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The extended stay is now the subject of competing lawsuits, according to the Los Angeles Times with the guest — Elizabeth Hirschhorn — claiming she has a right to stay in the guesthouse of Dr. Sascha Jovanovic, and refusing to leave unless he pays her a $100,000 relocation fee.
A Los Angeles judge has ruled that under Los Angeles’s rent control law, there is no legal reason to evict her.
“I tried to be a kind host,” Jovanovic told the Times. “I had no idea she would become what she has become.”
Hirschhorn’s attorney, Colin Walshok, told the newspaper she was not required to pay rent because the guest house was never approved for occupancy and it has a shower that was built without a permit.
“The landlord broke the law and tried to make money by renting out an illegal bootleg unit,” Walshok said. “After he was caught, instead of doing the right thing, he has resorted to bullying, harassment and the filing of frivolous lawsuits containing elaborate false stories, all in an attempt to cover his tracks.”
Hirschhorn’s stay began in September 2021 and officially ended in April 2022. She hasn’t paid Jovanovic any rent since then. Hirschhorn was kicked out of a $2.6 million vacation rental in Oakland, California, in July 2021, a report from the Daily Mail shows, just two months before her stay in Los Angeles began.
She originally rented the guest house for a six-month stay at $105 per night, bringing the total to $20,793 for 187 nights. During her stay, Jovanovic requested to repair water damage and mold around a sink that wasn’t there before her stay, but Hirschhorn refused, declining to stay in a hotel at the owner’s expense, or in his home, citing disabilities, chemical sensitivities and the pandemic.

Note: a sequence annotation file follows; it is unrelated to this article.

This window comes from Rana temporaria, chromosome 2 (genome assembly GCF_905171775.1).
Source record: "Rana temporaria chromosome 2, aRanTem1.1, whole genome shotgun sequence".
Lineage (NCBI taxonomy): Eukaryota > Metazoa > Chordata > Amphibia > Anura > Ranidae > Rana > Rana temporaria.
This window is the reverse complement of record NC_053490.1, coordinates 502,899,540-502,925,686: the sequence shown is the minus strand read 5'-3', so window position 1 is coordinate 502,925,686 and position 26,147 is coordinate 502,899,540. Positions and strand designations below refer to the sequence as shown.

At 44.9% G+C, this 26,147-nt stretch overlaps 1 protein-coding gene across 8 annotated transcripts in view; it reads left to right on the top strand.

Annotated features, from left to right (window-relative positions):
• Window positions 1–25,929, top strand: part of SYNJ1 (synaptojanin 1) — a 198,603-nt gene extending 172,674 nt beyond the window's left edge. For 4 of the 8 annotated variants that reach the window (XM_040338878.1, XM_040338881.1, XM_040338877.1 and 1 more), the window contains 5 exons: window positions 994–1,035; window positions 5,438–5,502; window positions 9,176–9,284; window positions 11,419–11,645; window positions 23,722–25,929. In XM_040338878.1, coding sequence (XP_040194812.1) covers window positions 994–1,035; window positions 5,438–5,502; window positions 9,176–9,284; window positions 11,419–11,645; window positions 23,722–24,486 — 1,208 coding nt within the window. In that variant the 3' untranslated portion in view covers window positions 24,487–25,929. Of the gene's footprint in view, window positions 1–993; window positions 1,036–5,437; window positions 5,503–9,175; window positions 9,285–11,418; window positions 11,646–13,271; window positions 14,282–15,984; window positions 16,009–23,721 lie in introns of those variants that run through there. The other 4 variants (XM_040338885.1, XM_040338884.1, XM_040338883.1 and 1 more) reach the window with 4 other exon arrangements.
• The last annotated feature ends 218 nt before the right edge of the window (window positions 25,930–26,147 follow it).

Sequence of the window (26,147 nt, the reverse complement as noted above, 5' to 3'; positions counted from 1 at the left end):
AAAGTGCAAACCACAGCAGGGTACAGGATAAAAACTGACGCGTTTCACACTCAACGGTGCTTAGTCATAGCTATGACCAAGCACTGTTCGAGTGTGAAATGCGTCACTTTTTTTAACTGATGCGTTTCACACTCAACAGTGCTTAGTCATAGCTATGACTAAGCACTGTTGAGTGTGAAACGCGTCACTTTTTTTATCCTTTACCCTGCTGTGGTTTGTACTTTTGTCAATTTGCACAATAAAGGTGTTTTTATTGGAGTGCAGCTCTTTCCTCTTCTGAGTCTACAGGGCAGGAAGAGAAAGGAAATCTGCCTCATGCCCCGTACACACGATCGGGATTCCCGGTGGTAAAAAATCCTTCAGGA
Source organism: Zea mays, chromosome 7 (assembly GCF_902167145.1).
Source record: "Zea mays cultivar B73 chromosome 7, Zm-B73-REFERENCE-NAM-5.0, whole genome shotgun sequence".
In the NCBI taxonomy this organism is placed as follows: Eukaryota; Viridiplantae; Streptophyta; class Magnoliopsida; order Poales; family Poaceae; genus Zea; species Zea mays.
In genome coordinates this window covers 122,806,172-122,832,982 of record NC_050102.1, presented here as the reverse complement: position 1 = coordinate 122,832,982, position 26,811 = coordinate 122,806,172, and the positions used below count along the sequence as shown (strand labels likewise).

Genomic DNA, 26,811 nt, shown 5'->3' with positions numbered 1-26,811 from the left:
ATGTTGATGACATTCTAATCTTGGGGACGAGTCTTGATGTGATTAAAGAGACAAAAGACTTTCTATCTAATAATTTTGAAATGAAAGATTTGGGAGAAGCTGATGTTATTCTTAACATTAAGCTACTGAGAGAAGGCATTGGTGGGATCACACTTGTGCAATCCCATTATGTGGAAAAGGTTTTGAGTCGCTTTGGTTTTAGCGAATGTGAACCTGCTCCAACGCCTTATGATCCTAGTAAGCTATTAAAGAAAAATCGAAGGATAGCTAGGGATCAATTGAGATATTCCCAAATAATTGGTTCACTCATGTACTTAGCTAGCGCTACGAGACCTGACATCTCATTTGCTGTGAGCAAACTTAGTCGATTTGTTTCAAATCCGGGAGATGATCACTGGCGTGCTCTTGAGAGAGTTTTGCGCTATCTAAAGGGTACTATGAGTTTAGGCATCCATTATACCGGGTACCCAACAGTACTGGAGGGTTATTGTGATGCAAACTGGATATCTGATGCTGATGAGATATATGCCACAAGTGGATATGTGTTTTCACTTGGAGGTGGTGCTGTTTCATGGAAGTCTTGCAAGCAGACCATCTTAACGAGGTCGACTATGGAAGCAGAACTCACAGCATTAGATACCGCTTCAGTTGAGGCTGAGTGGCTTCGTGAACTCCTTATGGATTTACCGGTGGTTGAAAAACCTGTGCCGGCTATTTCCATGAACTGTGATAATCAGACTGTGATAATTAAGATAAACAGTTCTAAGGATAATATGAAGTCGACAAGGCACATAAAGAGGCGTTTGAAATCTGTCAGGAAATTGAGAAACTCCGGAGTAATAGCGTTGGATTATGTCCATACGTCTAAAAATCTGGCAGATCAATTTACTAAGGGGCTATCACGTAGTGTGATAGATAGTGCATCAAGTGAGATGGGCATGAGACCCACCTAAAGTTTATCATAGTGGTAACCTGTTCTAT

When it became clear she wouldn’t vacate the unit, the landlord and tenant made an informal agreement that she could stay until April 12, 2022, after which she would find a new place to stay.
Unofficially extending the lease past the original March 19 move-out date was a huge mistake on Jovanovic’s part, according to the report, because Hirschhorn was now no longer an Airbnb customer but a tenant with an informal agreement to stay on his property. Jovanovic has tried serving her several eviction notices, to no avail.
A city inspector found two code violations in the guest house — it wasn’t approved for occupancy, and it had an unpermitted shower.
Because the unit couldn’t legally be occupied, Jovanovic had to withdraw his eviction notices until he could make his unit compliant. The city inspector also ruled that the guest house was subject to city rent regulations, giving Hirschhorn stronger tenant protections.
Jovanovic tried to access the unit to make repairs, but Hirschhorn wouldn’t let him in. The city sent him a $660 fee for not getting the unit up to code.
Jovanovic is now suing his tenant in two separate lawsuits: A damages complaint to recoup $58,000 in unpaid rent, and an unlawful detainer complaint to evict her.
“She’s the tenant from hell,” Jovanovic’s attorney Sebastian Rucci told the Times. “If she’s right, the theory is that if a landlord has something that isn’t permitted, then you can stay in it rent-free forever.”